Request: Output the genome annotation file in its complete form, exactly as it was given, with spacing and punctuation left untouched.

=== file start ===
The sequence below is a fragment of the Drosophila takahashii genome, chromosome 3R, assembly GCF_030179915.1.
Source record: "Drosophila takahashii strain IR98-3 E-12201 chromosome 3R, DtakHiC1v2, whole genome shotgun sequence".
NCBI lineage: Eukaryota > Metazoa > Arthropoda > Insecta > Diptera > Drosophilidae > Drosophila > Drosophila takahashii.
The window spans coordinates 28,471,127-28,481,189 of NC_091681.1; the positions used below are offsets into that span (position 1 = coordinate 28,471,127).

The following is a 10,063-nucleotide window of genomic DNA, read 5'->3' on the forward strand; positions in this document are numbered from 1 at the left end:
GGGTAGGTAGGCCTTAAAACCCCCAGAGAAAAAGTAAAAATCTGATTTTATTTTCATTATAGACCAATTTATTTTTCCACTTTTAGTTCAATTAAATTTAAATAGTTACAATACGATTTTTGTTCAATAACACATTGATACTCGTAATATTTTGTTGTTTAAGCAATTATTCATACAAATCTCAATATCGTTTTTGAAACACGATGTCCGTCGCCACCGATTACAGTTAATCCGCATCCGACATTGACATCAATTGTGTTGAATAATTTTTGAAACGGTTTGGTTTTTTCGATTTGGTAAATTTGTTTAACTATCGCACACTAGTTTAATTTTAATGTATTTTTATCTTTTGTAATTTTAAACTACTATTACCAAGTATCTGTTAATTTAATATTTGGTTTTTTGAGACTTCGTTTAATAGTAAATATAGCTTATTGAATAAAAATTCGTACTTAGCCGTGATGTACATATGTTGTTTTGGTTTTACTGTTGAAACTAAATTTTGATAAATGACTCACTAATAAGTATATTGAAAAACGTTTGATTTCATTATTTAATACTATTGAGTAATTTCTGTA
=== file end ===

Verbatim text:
The sequence below is a fragment of the Drosophila takahashii genome, chromosome 3R, assembly GCF_030179915.1.
Source record: "Drosophila takahashii strain IR98-3 E-12201 chromosome 3R, DtakHiC1v2, whole genome shotgun sequence".
NCBI lineage: Eukaryota > Metazoa > Arthropoda > Insecta > Diptera > Drosophilidae > Drosophila > Drosophila takahashii.
The window spans coordinates 28,471,127-28,481,189 of NC_091681.1; the positions used below are offsets into that span (position 1 = coordinate 28,471,127).

The following is a 10,063-nucleotide window of genomic DNA, read 5'->3' on the forward strand; positions in this document are numbered from 1 at the left end:
GGGTAGGTAGGCCTTAAAACCCCCAGAGAAAAAGTAAAAATCTGATTTTATTTTCATTATAGACCAATTTATTTTTCCACTTTTAGTTCAATTAAATTTAAATAGTTACAATACGATTTTTGTTCAATAACACATTGATACTCGTAATATTTTGTTGTTTAAGCAATTATTCATACAAATCTCAATATCGTTTTTGAAACACGATGTCCGTCGCCACCGATTACAGTTAATCCGCATCCGACATTGACATCAATTGTGTTGAATAATTTTTGAAACGGTTTGGTTTTTTCGATTTGGTAAATTTGTTTAACTATCGCACACTAGTTTAATTTTAATGTATTTTTATCTTTTGTAATTTTAAACTACTATTACCAAGTATCTGTTAATTTAATATTTGGTTTTTTGAGACTTCGTTTAATAGTAAATATAGCTTATTGAATAAAAATTCGTACTTAGCCGTGATGTACATATGTTGTTTTGGTTTTACTGTTGAAACTAAATTTTGATAAATGACTCACTAATAAGTATATTGAAAAACGTTTGATTTCATTATTTAATACTATTGAGTAATTTCTGTA